What is your go-to healthy/low-calorie snack?

That’s really the center of the whole thing right there.

If you’re genuinely short of calories, eat real food. Perhaps in small quantities, but real food.

Snacking is much more a boredom relieving gambit than it is a feeding behavior. Which is why smokers who quit often turn into snackers. It’s something to fiddle with to reduce boredom and it involves their mouth. Just as cigs did.

If you’re fighting eating-as-boredom-relief (and I put all eating in front of a TV in that category), first off rename it. You’re not “snacking”; you’re “bored-eating”. Calling your enemy by his/her true name is an important part of understanding and conquering him/her. Bored-eating is a very different beast from grazing a table of snacky food at a party even if the menu is exactly the same.

Next redirect it. When the urge to bored-eat hits, indulge it. By getting yourself a 12oz glass of water, no-cal flavored water, no-cal fizzy water, or if you must no-cal soda/cola/whatever. Slowly drink that whole thing. The boredom is relieved, the urge to involve taste buds and mouth is relieved, and 12 floz is a pretty bulky snack that doesn’t quickly compress in the stomach. Pretty soon you’ll recognize that that’s actually more quantity than you actually wanted added to your stomach. But, critically, it isn’t carb-y snack food where each bite triggers more desire to eat even as it packs in the body-fattening carb-y calories.

After a month or two’s practice with this you’re ready for the last step: resist it. Once you naturally automatically think “Oh yeah, I’m not actually hungry, I’m just bored.” it becomes easy to say “I don’t really need the liquid; I just need to do something totally different to break the boredom.” Walk around, switch work tasks, quit 'Doping, whatever.

Rename, redirect, resist.

No one step is hard or large. Do one, it’ll lead you to the second in due course, which will lead you to the third in due course as well.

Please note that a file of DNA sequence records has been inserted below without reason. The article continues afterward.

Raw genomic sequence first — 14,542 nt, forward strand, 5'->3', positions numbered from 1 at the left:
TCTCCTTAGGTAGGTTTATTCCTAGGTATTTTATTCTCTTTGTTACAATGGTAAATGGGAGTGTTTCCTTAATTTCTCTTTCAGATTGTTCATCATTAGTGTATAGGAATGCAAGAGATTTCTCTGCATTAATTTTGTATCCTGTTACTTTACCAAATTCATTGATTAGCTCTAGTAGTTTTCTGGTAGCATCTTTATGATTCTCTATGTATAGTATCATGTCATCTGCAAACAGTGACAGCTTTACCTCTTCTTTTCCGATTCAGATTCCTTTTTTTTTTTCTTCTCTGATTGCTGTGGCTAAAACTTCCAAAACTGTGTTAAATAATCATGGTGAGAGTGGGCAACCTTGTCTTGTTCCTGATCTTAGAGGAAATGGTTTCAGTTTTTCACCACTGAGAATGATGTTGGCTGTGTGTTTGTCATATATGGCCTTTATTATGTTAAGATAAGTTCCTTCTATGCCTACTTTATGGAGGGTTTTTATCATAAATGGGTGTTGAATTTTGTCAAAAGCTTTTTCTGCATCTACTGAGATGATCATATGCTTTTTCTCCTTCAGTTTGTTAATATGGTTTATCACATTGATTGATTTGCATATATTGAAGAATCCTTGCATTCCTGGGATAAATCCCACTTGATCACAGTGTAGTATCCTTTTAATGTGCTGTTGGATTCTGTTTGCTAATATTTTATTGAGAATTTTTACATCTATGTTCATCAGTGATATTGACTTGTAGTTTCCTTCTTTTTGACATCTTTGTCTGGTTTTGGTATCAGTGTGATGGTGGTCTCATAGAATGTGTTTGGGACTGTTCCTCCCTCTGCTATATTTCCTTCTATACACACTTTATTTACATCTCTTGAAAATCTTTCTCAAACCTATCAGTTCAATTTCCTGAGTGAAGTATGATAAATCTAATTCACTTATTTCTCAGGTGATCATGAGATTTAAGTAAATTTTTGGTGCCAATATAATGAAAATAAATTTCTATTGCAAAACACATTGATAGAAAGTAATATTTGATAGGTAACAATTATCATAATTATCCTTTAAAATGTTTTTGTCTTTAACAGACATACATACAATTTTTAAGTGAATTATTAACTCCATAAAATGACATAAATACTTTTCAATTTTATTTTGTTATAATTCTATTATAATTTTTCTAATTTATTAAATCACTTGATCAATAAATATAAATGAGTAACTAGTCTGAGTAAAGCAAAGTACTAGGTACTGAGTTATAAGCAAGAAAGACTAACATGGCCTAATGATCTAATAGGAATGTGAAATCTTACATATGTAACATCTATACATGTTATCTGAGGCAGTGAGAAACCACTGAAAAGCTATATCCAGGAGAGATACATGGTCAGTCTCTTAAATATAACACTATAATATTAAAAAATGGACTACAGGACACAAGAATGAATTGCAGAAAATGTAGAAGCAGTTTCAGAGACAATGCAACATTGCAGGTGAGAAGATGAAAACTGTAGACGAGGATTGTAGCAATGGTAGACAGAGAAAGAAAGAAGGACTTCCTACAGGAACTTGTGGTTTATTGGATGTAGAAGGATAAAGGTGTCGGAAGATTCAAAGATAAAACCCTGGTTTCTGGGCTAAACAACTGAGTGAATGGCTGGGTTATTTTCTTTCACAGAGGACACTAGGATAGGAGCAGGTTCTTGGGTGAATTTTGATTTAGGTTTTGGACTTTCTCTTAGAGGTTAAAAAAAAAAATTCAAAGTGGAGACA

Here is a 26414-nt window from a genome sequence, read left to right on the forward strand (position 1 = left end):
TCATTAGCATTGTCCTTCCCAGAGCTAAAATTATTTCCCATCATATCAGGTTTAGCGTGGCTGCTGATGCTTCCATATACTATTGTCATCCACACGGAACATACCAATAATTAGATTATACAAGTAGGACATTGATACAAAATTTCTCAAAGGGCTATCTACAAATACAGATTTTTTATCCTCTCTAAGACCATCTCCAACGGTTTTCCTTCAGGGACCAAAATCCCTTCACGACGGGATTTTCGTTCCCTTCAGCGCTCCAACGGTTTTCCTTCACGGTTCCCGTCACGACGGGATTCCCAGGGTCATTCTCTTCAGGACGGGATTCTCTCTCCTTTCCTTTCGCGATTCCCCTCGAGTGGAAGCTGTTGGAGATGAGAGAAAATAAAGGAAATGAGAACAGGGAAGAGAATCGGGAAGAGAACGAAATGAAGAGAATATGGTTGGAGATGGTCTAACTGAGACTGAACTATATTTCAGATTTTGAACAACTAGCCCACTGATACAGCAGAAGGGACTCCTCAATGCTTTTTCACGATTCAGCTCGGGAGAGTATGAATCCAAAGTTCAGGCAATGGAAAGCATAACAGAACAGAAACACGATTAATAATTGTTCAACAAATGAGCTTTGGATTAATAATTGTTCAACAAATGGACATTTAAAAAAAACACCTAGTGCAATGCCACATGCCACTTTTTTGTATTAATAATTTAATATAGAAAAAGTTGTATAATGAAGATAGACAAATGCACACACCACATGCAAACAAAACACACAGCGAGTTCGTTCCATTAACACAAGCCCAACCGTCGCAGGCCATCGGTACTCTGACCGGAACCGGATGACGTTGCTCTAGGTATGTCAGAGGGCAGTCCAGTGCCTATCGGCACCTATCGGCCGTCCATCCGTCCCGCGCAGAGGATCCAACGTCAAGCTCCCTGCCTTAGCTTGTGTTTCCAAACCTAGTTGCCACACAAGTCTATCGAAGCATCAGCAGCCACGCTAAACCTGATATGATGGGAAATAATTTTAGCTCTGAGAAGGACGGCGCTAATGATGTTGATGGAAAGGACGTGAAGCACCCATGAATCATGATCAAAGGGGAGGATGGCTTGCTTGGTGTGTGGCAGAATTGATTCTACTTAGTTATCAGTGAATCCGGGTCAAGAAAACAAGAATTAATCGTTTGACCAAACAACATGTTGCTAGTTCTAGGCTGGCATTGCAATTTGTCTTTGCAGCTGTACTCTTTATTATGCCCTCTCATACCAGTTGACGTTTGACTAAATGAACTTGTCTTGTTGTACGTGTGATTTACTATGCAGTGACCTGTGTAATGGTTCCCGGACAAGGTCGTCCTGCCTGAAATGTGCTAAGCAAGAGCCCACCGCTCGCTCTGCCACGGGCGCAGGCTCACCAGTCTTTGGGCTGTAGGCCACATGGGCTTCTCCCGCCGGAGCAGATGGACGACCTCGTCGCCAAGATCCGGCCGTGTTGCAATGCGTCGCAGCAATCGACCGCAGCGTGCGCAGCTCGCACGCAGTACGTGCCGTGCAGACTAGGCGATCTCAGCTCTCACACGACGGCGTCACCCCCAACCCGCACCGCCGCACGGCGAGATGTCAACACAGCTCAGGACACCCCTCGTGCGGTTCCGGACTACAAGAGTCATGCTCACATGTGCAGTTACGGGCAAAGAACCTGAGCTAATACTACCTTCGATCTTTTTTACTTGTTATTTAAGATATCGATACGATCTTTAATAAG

I am fat and lazy and single and I live alone and I don’t cook and I love carbs. I spent the past year giving in to pretty much every culinary temptation: every meal that was delivered included dessert(s), I got in the habit of always having both salty and sweet snacks in the house, etc. It was so easy to blame the stress and isolation! But after my first vaccination dose last month, when I started to see some light at the end of the pandemic tunnel, I realized that if something didn’t change I might not be physically fit enough to travel and/or see friends and family again when the time came.

Trying to eliminate snacks entirely would backfire, so I’ve pivoted to healthier options (for me, right now “healthier” = “less gratuitous sugar”). In addition to buying yogurt again for the first time in years and reminding myself that Jell-O makes a darn fine sugar-free dark chocolate pudding, I started making my own “almond and craisin” mix.

I like the Sargento Balanced Breaks packages of white cheddar cheese with almonds and dried cranberries, and recently realized that I was often more interested in the latter than the former. So the last time I went to the grocery store, I bought a bag of reduced-sugar craisins (so much sugar in the regular ones! :open_mouth: ) and some unsalted almonds, and mixed 'em in a plastic container. Not bad at all! Next time I might try using lightly salted almonds, though. I generally don’t like the taste of salt, so I tend to prefer unsalted/lower-sodium items, but sometimes a little salt is a good thing.